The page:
The dust has settled on another election with the Liberal-National Coalition clinging onto government for the next three years. They won on a platform of maintaining the status quo, with no reform to come to negative gearing, franking credits and, perhaps most importantly, no change to their climate crisis policy.
The Coalition has a shaky history with their views on the climate crisis, with ex-Prime Minister Tony Abbott infamously saying, “I don’t think the science is settled here”. For the record, 97 per cent of scientists agree that humans are causing the climate crisis and global heating.
Prime Minister Scott Morrison is less sceptical but even then Mr Morrison is a strong supporter of coal-fired power, best displayed by his action of taking a lump of coal into parliament and mockingly telling the opposition “This is coal. Do not be afraid”.
However, the climate crisis is something to be afraid of and its not just the “latte-sipping lefties” that are calling for action. In fact, investors are overwhelmingly calling for action on the climate crisis and it is because of the economic impacts of doing nothing.
Let’s ignore for the moment the heated arguments of the climate crisis debate. Let’s ignore the extinction of animals, rising sea levels, the rise of extreme weather and other emotive climate issues. Instead, let’s discuss a language that both sides of politics are beholden to – the economy.
The biggest economic argument prior to the election by the Coalition was that the Labor’s 45 per cent emissions cut target would cost us billions while the Coalition policies would meet our climate commitments without ruining the economy.
The Coalition’s argument against Labor’s target was, of course, discredited and budget costings of Labor’s policies showed it would only cost the country $800 million through to 2023.
However, as this election showed, the truth isn’t as important as how well you sell your narrative. Labor also wasn’t bringing in a retiree’s tax but the effective Coalition campaign that said they were undoubtedly lost Labor seats.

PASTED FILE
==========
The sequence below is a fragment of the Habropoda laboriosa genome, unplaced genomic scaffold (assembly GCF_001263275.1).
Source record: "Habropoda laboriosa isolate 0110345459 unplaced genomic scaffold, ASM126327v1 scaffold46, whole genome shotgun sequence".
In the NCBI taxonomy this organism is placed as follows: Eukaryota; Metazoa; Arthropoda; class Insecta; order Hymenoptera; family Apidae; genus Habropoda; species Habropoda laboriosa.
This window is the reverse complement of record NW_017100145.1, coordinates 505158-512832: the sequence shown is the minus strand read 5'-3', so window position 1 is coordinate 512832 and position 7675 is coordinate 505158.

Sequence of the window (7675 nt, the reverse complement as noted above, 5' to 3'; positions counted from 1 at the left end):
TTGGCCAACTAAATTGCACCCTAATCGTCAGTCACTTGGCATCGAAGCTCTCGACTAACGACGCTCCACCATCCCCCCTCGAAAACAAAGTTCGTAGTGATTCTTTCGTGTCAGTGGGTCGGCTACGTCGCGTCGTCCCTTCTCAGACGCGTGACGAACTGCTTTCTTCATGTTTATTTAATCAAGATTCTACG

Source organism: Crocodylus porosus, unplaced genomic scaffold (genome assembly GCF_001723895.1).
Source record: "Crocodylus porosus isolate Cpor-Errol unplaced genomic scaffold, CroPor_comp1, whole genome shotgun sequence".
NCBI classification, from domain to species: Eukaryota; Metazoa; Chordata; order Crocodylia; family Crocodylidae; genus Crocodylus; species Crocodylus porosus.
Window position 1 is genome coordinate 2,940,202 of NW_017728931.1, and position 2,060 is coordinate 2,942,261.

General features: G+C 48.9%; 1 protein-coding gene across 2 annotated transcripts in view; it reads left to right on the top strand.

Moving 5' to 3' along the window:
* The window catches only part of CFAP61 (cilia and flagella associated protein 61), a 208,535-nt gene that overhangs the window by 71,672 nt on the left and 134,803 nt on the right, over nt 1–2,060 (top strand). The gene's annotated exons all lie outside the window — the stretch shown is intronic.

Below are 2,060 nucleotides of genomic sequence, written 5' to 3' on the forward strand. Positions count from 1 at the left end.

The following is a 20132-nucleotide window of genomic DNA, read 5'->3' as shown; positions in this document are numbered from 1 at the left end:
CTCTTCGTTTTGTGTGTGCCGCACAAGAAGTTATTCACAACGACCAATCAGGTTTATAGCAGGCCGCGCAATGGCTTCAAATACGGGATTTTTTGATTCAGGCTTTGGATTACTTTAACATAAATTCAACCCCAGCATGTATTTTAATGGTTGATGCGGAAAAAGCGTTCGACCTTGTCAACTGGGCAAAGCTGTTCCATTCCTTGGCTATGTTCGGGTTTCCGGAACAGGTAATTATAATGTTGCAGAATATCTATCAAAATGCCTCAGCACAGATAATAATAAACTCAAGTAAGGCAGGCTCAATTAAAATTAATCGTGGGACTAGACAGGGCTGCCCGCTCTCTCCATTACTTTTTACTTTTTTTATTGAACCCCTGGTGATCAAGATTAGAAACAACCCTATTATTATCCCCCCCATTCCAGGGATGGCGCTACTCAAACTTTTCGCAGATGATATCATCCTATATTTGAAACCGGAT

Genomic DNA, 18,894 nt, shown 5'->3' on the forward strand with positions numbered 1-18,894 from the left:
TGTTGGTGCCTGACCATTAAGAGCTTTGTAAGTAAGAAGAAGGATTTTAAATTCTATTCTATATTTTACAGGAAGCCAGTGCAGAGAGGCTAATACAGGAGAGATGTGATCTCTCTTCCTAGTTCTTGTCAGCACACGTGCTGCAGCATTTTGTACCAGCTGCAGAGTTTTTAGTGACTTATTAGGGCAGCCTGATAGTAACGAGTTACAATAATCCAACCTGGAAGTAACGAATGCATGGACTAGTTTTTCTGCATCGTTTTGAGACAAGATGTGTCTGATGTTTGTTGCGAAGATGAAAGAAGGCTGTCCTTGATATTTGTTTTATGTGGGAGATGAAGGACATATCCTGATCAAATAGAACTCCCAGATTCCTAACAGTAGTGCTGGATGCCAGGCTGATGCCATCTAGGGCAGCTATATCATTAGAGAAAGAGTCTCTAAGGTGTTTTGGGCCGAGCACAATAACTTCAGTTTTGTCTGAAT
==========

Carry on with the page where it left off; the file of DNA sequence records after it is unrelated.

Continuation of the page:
The Coalition meanwhile promised to uphold the Paris Agreement of cutting emissions to 26 per cent less than they were in 2005 by 2030. However, the United Nations has found that Australia will not meet its 2030 target and even if we did, it falls far short of the 45 per cent emissions cut that is suggested by scientists.
But neither party can really be trusted to tell us the true cost and impacts of our actions or inactions but arguably industries that survive on the economy and investments can. One of the most trusted market bodies, the Reserve Bank of Australia has said that the Australian economy will suffer if we do not act on the climate crisis. RBA’s deputy governor Guy Debelle told Australians that a lack of action on climate change presents significant risks and opportunities to all of Australia’s economy.
“Companies that generate significant pollution might face reputational damage or legal liability from their activities, and changes to regulation could cause previously valuable assets to become uneconomic,” he said.
This statement is supported by a white paper that was released in April by investor Jeremy Grantham who argued that investing in the companies fighting against the climate crisis was good for returns and the planet.
Mr Grantham promoted the returns of having a climate change strategy, even arguing that investors could find fossil fuel price exposure in clean energy.